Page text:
People in employment
By which we mean people who have an employer, i.e. not people who are self-employed (freelance) or business owners. As with many aspects of the German healthcare system, employer and employee contributions depend on whether the employee has public or private health insurance.
Public health insurance (GKV)
Premiums in the public (statutory) health insurance system are calculated using gross income. This means that the more you earn, the more you pay. In brief, the public contribution rates are:
- Health insurance: 14.6% of employee’s gross income up to the premium assessment ceiling (Beitragsbemessungsgrenze, BBG) of €56,250 (2020) – if you earn more than this, your premiums will not continue to rise.
- Health insurance surcharge: on average, 1.1% of gross income – levied by health insurance provider.
- Long-term care insurance: 3.05% of gross income.
In the public health insurance system, employers and employees split the costs 50/50. Based on an average surcharge of 1.1%, this means that the total sum of these three contributions is 18.75% of an employee’s gross salary – with employers and employees contributing roughly 9.375% each. However, this figure does not take any top-up insurances into account.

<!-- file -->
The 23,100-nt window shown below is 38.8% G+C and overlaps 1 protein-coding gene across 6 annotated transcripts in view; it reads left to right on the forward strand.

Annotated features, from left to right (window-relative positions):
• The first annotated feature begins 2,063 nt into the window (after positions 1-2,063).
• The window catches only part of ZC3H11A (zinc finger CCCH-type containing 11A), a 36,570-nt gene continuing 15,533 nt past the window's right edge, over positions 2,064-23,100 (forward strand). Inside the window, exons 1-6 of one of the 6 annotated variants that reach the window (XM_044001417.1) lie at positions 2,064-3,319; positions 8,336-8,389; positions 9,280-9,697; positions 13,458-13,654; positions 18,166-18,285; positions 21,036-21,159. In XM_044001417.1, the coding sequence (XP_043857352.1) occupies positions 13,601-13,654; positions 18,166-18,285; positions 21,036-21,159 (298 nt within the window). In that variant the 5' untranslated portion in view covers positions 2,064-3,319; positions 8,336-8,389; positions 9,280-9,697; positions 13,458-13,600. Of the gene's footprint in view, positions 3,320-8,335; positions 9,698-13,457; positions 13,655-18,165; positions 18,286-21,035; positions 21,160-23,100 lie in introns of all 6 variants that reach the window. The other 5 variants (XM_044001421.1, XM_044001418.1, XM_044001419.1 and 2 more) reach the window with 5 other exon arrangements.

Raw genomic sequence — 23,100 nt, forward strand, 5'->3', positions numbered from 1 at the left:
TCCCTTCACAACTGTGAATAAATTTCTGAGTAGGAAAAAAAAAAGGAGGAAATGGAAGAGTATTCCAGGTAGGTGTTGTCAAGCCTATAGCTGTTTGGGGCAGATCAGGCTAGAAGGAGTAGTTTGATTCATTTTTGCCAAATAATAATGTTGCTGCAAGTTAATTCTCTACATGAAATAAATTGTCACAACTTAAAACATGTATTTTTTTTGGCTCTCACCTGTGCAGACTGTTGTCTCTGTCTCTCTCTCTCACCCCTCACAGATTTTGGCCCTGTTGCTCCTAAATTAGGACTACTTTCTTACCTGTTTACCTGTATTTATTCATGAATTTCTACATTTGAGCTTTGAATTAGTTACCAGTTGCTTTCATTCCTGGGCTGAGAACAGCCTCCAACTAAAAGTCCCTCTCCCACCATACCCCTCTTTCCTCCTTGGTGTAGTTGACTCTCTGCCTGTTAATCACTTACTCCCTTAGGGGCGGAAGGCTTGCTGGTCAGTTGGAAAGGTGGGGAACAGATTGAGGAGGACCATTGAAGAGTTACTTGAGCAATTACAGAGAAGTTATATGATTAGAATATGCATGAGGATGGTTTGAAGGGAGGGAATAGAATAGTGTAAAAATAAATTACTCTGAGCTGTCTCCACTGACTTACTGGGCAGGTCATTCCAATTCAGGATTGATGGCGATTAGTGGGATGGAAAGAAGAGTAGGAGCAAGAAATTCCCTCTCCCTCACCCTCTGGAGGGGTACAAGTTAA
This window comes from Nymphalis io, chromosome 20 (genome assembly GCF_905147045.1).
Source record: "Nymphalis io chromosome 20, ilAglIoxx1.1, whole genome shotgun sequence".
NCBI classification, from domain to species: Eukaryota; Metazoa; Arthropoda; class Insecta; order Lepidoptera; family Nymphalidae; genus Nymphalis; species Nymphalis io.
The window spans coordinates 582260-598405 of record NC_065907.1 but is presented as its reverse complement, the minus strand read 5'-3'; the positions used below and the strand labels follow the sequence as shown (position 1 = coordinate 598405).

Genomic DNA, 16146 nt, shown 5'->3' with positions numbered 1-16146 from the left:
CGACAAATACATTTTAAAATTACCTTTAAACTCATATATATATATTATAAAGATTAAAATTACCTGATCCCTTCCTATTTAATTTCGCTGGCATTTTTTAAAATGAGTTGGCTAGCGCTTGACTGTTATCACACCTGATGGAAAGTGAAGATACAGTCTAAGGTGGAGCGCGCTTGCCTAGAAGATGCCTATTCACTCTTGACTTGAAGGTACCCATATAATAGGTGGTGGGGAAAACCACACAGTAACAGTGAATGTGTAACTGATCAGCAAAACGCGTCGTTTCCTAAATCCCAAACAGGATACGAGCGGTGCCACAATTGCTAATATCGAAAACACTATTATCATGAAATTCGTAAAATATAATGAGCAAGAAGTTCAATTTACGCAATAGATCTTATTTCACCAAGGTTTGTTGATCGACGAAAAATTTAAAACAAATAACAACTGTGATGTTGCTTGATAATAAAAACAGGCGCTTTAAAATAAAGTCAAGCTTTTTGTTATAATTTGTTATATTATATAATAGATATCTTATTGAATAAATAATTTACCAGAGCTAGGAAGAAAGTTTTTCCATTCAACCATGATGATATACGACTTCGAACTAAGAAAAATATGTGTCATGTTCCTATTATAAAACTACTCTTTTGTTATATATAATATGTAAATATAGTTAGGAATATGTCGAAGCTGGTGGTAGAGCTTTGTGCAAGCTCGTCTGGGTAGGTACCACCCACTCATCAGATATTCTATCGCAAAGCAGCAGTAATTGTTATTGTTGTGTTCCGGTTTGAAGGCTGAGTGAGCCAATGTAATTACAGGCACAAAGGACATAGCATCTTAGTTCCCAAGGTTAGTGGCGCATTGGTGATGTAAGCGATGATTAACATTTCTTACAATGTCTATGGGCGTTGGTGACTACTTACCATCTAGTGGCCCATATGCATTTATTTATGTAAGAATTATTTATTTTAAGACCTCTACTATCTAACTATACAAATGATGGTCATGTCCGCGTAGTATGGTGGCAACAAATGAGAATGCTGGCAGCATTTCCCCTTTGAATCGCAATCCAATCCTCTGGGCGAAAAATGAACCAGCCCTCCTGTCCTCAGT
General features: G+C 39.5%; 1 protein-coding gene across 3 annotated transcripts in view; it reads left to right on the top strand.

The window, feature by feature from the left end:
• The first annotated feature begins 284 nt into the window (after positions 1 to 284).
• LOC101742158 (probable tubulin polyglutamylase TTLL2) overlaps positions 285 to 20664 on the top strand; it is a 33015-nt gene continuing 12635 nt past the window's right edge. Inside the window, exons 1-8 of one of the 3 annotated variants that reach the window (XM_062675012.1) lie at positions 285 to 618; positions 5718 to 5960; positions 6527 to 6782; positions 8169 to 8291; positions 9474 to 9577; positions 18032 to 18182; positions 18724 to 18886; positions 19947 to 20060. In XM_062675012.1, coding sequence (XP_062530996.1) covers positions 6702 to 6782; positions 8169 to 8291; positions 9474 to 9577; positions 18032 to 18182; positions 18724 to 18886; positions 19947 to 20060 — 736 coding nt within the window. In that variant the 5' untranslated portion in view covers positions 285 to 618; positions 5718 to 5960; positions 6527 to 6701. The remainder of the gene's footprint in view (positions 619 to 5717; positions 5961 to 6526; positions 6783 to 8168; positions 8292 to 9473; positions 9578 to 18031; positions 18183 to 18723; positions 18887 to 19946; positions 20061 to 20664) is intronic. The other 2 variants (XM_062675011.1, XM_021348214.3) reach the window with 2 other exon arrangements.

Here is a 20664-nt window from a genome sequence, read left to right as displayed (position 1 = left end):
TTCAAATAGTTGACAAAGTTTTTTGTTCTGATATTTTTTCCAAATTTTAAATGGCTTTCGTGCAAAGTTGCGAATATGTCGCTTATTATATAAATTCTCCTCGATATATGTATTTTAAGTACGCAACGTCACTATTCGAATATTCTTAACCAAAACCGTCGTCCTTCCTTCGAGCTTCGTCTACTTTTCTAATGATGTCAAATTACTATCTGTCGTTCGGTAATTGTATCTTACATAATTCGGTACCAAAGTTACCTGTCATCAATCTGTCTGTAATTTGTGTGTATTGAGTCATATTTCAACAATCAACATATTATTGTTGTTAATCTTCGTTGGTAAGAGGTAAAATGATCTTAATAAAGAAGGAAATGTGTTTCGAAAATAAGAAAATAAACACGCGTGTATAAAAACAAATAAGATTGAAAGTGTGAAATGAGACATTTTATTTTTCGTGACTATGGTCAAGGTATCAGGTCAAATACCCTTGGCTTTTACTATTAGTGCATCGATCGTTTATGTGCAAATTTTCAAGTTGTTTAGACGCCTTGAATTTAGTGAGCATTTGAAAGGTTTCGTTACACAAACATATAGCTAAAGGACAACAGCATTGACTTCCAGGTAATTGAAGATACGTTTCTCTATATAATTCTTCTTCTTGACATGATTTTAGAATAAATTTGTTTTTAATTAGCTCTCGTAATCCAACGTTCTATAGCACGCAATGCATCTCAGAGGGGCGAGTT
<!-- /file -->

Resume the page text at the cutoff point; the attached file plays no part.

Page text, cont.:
Private health insurance (PKV)
Unlike public insurance premiums, private health insurance premiums are contractually defined and are not subject to amendment by legislators.
Employers again contribute 50% of health insurance costs up to the maximum amount they would contribute for an employee with public health insurance. Based on the 2020 premium assessment ceiling (BBG) and average surcharge, this means employers can contribute up to €367.97 per month for private health insurance and €71.98 per month for long-term care insurance.
People who are self-employed evidently do not have employers. However, the majority of health insurance, long-term care insurance and even income protection insurance premiums are tax-deductible for freelancers in Germany.